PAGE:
After Maui officials named 388 people unaccounted for in fires, many called to say they’re OK

BY REBECCA BOONE, GENE JOHNSON, BEATRICE DUPUY AND JENNIFER SINCO KELLEHER

HONOLULU (AP) — Within a day of Maui County releasing 388 names of people unaccounted for following the deadliest U.S. wildfire in more than a century, more than 100 of them or their relatives came forward to say they’re safe, the FBI said Friday.

The agency is reviewing the information they provided and working to remove the names from the list.

“We’re very thankful for the people who have reached out by phone or email,” Steven Merrill, the FBI’s special agent in charge in Honolulu, said in a news conference. “As we get someone off of a list, this has enabled us to devote more resources to those who are still on the list.”

Several people on the list told The Associated Press earlier in the day that they are alive and well, with a few also saying they were confused or frustrated to be on it. At least two others were among the victims of the fire — people who are known to have perished but have not yet been positively identified as deceased in the official tally, which currently stands at 115.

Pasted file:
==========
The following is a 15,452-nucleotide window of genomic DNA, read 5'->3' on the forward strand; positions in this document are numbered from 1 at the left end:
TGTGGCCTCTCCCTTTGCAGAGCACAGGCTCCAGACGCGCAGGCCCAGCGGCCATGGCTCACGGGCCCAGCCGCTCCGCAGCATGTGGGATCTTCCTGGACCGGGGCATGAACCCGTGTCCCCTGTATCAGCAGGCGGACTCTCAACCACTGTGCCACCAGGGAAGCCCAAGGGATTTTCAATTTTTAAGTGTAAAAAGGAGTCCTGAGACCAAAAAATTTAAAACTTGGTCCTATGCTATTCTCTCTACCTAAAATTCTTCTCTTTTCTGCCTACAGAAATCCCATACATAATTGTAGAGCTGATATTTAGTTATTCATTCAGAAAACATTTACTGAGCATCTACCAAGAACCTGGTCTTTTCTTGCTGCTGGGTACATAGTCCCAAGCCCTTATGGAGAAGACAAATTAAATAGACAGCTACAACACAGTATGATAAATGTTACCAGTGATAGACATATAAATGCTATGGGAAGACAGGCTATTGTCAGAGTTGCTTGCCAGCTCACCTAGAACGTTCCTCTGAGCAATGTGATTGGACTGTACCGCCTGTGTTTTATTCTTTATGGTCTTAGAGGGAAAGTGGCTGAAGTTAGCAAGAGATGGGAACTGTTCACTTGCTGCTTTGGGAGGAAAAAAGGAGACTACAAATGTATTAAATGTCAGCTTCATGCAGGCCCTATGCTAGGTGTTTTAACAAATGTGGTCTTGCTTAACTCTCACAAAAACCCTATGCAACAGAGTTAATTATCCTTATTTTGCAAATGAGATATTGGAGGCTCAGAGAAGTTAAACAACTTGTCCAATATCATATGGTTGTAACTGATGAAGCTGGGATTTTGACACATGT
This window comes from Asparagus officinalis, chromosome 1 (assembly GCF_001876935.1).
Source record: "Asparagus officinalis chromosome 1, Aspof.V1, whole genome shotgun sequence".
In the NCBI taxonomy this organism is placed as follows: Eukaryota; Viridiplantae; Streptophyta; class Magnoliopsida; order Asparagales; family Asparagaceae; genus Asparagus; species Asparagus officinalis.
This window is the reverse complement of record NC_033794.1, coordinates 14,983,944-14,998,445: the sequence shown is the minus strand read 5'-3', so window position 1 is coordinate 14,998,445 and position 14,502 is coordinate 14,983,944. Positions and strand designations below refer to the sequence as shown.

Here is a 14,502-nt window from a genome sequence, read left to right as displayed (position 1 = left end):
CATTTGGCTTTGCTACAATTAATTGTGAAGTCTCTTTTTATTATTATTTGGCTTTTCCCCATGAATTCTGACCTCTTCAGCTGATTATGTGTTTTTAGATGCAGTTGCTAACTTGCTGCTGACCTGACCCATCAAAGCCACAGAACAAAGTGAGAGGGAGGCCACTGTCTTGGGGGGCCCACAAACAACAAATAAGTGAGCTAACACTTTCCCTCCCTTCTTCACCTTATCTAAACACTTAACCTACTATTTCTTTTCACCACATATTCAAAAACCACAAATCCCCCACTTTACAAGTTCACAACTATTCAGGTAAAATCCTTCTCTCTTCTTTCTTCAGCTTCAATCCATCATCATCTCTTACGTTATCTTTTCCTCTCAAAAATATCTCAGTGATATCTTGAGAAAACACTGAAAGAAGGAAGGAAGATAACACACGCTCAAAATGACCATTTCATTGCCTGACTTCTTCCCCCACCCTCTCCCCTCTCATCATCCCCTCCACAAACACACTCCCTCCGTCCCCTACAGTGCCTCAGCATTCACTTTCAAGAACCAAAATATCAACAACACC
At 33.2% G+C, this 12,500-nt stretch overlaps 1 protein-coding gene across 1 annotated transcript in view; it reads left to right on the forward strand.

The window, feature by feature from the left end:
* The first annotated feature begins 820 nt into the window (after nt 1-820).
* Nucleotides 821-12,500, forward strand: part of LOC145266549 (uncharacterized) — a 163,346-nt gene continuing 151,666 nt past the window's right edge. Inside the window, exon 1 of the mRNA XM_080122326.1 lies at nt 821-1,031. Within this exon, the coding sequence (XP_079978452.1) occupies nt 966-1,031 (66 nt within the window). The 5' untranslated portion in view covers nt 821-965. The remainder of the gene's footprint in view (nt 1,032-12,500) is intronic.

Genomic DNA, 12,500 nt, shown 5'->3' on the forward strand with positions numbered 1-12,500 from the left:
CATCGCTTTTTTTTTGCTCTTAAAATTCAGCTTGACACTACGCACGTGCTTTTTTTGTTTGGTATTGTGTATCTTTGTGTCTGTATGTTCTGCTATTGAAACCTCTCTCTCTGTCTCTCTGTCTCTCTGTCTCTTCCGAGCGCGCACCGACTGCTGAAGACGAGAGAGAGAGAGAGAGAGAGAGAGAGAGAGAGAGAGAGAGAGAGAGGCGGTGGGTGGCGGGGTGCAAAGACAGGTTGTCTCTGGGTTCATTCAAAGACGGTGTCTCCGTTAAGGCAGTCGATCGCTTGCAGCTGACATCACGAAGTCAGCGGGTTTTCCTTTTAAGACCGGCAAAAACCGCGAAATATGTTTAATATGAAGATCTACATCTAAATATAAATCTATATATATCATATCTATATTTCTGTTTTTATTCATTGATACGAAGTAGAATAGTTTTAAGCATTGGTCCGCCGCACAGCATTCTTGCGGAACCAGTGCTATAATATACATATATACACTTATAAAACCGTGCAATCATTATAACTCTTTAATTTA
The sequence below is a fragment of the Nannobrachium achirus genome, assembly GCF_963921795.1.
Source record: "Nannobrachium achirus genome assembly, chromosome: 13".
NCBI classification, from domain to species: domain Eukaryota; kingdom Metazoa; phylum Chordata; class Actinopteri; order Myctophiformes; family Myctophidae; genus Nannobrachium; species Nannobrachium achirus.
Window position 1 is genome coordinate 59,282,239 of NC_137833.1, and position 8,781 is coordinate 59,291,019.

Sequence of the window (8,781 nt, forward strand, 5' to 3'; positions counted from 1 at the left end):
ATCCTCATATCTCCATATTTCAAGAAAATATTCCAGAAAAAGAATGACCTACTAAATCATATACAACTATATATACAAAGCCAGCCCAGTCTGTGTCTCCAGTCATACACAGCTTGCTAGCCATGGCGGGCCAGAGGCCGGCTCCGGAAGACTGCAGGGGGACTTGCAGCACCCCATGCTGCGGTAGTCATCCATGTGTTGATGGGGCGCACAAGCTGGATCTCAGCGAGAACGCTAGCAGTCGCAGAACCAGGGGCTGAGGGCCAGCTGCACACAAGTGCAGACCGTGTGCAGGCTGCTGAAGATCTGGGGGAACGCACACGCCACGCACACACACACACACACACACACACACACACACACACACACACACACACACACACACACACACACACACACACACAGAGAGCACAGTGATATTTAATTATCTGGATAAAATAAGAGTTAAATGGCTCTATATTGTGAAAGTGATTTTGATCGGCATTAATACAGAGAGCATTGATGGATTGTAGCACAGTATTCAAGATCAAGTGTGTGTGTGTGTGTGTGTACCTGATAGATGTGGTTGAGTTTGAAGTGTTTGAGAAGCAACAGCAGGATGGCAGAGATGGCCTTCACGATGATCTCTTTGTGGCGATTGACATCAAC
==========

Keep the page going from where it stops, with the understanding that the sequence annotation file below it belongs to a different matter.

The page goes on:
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Arturo Gonzalez Hernandez wound up on the list even though he moved away from Lahaina, the historic seaside community demolished in the blaze, three years ago, and he called the FBI on Friday to provide his name and birthdate. An inaccurate list could cause unnecessary stress, he said.

“Some people are still struggling with the impact of so many people dying,” said Gonzalez, who now lives up the coast near Kapalua.

Terrí Thomas was killed when fire overtook her car as she fled from her apartment with her two dogs and two friends, said her cousin, Tammy Cruz, of Columbus, Georgia. The car became stuck in traffic and only one of the friends escaped. He later told Cruz that Thomas was crying hysterically when he last saw her, the car growing hotter by the second.

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